Valentine’s Day is just around the corner. Whatever your relationship status is — loved up, complicated, waiting for a new love to bloom, or focusing on loving oneself — you are always allowed to celebrate. And on days when love fills the air, reading a feel-good romance novel is never a wrong option. You can always read a page or two before a date night or after a candlelit dinner. More so, it can even be a substitute for a date! This has been proven for as long as we can remember: a book is always good companion wherever you go.
Go grab a glass of red wine (or whatever your favorite drink is if you don’t drink alcoholic beverages), stay in your most comfortable space, and feel the love in between pages.
Here are some of the YA romance novels that you can read this love month:
You, Me, Everything by Catherine Isaac
You, Me, Everything by Catherine Isaac revolves around the story of Jess, a single mother of a 10-year-old boy named William. The mother and son spend one summer in the French countryside with Adam — William’s father and Jess’ ex-boyfriend — who is an owner of a tourist hotel in a restored castle. Despite her reluctance, Jess felt compelled to fulfill her dying mother’s final wish: that William meets his father. Although a long time has passed, Jess still struggles to see Adam as she is reminded of what he did in the past: not providing enough support throughout her pregnancy and alleged affairs with other women. Behind her desire to put everything in place and strengthen the connection between the father and son, Jess has a much more important motive in meeting Adam — a secret that no one, especially William, must discover.
The story progresses all throughout the summer, with secrets slowly unfolded including the reasons behind Adam’s past shortcomings.
You, Me, Everything is a novel about love, hope, with a little hint of sadness, and everything in between.
More Than Just a Pretty Face by Syed Masood
If you want to read a novel that falls under the category of teen romance, then More Than Just a Pretty Face might be a good book for you. It centers around the life of Danyal Jilani, a Pakistani American high schooler who’s well-aware that he possesses some of the ideal traits that a woman looks for in a man – good-looking, funny, and an ambitious man who dreams to becoming a chef. The question is: are all these traits enough to make her long-time crush, Kaval, fall for him? It seems like the answer is “no,” as the girl’s family doesn’t see him as an ideal prospect for marriage. But then, luck is on Danyal’s side. Being chosen as the representative for a school-wide academic competition gives him a chance to prove that he’s worthy of Kaval’s love and that he is better than others think. He then asks help from the intelligent Bisma, who doesn’t have a bit of interest in him. The more time they spend together, Danyal gradually realizes that the affection he seeks already appears right before his eyes.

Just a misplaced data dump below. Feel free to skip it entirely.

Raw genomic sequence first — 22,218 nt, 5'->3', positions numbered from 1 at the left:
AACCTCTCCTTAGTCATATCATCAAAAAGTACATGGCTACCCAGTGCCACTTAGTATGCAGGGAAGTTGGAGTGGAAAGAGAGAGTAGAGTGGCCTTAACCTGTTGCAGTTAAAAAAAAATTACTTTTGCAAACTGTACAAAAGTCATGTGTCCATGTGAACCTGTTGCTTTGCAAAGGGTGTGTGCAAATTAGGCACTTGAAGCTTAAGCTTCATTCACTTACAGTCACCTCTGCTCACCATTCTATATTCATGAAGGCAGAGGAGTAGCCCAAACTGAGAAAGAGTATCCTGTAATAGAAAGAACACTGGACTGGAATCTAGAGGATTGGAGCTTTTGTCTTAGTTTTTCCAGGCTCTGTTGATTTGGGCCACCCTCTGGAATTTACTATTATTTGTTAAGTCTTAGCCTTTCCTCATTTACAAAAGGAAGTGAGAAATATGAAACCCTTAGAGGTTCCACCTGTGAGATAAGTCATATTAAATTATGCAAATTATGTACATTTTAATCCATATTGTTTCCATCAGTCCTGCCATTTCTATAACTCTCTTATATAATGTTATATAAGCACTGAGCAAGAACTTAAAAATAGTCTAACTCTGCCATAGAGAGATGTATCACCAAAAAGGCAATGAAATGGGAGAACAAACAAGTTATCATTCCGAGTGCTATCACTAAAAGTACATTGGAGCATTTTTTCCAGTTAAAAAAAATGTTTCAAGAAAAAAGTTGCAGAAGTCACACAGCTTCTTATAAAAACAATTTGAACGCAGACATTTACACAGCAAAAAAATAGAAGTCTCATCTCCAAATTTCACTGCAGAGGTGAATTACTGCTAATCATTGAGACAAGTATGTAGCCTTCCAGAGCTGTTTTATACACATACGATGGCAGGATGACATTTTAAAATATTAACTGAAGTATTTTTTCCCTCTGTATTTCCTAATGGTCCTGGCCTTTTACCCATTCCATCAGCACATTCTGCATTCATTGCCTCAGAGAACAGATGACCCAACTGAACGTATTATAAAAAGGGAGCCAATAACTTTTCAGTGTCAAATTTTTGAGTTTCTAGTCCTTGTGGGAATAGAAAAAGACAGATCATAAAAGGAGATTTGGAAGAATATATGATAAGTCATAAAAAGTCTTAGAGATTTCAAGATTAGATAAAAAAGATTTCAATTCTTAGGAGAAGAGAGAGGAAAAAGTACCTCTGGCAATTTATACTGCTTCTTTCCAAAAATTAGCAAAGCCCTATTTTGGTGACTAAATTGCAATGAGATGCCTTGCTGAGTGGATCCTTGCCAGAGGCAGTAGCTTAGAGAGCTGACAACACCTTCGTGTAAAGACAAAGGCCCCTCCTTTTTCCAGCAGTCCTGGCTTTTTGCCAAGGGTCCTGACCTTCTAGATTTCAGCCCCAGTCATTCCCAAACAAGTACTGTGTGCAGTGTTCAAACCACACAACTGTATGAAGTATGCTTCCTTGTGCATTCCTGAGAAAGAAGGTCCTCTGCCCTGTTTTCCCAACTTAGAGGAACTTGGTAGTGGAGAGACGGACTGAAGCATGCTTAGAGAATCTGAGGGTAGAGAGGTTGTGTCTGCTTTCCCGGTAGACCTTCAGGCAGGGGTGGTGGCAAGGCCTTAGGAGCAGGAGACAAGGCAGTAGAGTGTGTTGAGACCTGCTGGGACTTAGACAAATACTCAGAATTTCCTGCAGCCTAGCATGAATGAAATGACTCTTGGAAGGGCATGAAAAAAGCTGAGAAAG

Masood’s debut novel tackles more than just romance and humor; it also touches cultural reference, nationalism, and religion.
Everything, Everything by Nicola Yoon
Nicola Yoon talked about YA romance, risk, and personal freedom. The novel follows Maddy, an 18-year-old who cannot leave the comforts of her home due to her rare disease. To put it simply, she is allergic to the world – she can’t see nor explore the beauty of the outside world. But one day, her life turns upside down after a boy whose eyes “have the color of the Atlantic Ocean,” named Olly, moves in next door. Starting from small conversations ignites a love that’s willing to risk everything just to be together. Will Maddy and Olly have their “happily ever after,” despite all the consequences? You better find the answer this Valentine’s Day!
The Fault in Our Stars by John Green
Next on the list is one of the most tearjerker novels of all time: The Fault in our Stars, written by award-winning author John Green. If you haven’t heard this story, you might be living under a rock or you were born years after the book’s release. Let’s admit it, we all had a crush on Augustus Waters at some point in our lives!
The novel narrates the story of a teenage girl named Hazel, who has been diagnosed with lung cancer. Hesitant at first, she eventually finds herself joining the cancer support group where she meets Augustus, a guy who has lost one of his legs due to cancer which was apparently cured. After learning about Hazel’s dream of talking with the author of her favorite novel, they embarked on a journey to Amsterdam. And then, they fell in love.
Although a lot of bookworms are already aware of the plot, I think that it’s nice to revisit their story once in a while, especially on Valentine’s Day when you want to let out all your feelings and emotions. Of course, it’s for the first-time readers to find out about what happened with the main characters at the end of the story.
Opposite of Always by Justin Reynolds
Opposite of Always tells a love story with a hint of bittersweet fantasy. It all started when Jack met Kate at a party. They ended up falling in love. And then, Kate dies. And while that already sounds like an ending, Kate’s death only marks the beginning of the story. Jack eventually finds himself in a time loop, reliving the moment of their first meeting until the day that her girlfriend dies. He sees Kate again, alive, right before his eyes. And just when he gains a chance to save his girlfriend from her supposed death, he realizes that it comes with consequences. Jack discovers that what he does might harm other people that he loves.
Justin Reynolds’ debut novel centers on the value of choices and chances; and the precious moments that make life worth living for.
Did we miss some of your favorite YA romance novels on the list? You can share them in the comments section!
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